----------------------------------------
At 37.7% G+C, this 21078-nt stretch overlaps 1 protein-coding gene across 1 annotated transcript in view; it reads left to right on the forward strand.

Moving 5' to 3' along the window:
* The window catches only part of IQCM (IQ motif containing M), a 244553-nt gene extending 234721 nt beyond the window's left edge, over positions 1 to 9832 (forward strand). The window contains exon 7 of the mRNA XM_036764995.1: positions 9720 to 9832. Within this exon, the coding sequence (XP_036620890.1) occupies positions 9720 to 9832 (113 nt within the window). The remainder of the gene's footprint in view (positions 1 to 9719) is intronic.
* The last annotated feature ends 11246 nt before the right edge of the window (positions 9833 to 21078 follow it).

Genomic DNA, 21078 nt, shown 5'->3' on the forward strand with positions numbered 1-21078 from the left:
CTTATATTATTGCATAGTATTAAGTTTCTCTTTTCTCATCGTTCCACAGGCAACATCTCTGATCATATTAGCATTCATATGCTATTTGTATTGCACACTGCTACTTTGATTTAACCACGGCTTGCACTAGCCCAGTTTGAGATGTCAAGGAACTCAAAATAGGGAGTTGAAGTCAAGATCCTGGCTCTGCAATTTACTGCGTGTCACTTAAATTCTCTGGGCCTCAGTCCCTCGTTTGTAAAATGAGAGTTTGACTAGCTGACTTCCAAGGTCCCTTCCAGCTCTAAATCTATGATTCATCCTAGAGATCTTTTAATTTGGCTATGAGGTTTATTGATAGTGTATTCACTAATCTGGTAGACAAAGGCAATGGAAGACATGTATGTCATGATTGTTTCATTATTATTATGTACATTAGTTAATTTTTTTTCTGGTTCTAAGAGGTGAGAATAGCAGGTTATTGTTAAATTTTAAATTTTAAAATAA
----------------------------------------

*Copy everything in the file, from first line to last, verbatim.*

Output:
At 37.7% G+C, this 21078-nt stretch overlaps 1 protein-coding gene across 1 annotated transcript in view; it reads left to right on the forward strand.

Moving 5' to 3' along the window:
* The window catches only part of IQCM (IQ motif containing M), a 244553-nt gene extending 234721 nt beyond the window's left edge, over positions 1 to 9832 (forward strand). The window contains exon 7 of the mRNA XM_036764995.1: positions 9720 to 9832. Within this exon, the coding sequence (XP_036620890.1) occupies positions 9720 to 9832 (113 nt within the window). The remainder of the gene's footprint in view (positions 1 to 9719) is intronic.
* The last annotated feature ends 11246 nt before the right edge of the window (positions 9833 to 21078 follow it).

Genomic DNA, 21078 nt, shown 5'->3' on the forward strand with positions numbered 1-21078 from the left:
CTTATATTATTGCATAGTATTAAGTTTCTCTTTTCTCATCGTTCCACAGGCAACATCTCTGATCATATTAGCATTCATATGCTATTTGTATTGCACACTGCTACTTTGATTTAACCACGGCTTGCACTAGCCCAGTTTGAGATGTCAAGGAACTCAAAATAGGGAGTTGAAGTCAAGATCCTGGCTCTGCAATTTACTGCGTGTCACTTAAATTCTCTGGGCCTCAGTCCCTCGTTTGTAAAATGAGAGTTTGACTAGCTGACTTCCAAGGTCCCTTCCAGCTCTAAATCTATGATTCATCCTAGAGATCTTTTAATTTGGCTATGAGGTTTATTGATAGTGTATTCACTAATCTGGTAGACAAAGGCAATGGAAGACATGTATGTCATGATTGTTTCATTATTATTATGTACATTAGTTAATTTTTTTTCTGGTTCTAAGAGGTGAGAATAGCAGGTTATTGTTAAATTTTAAATTTTAAAATAA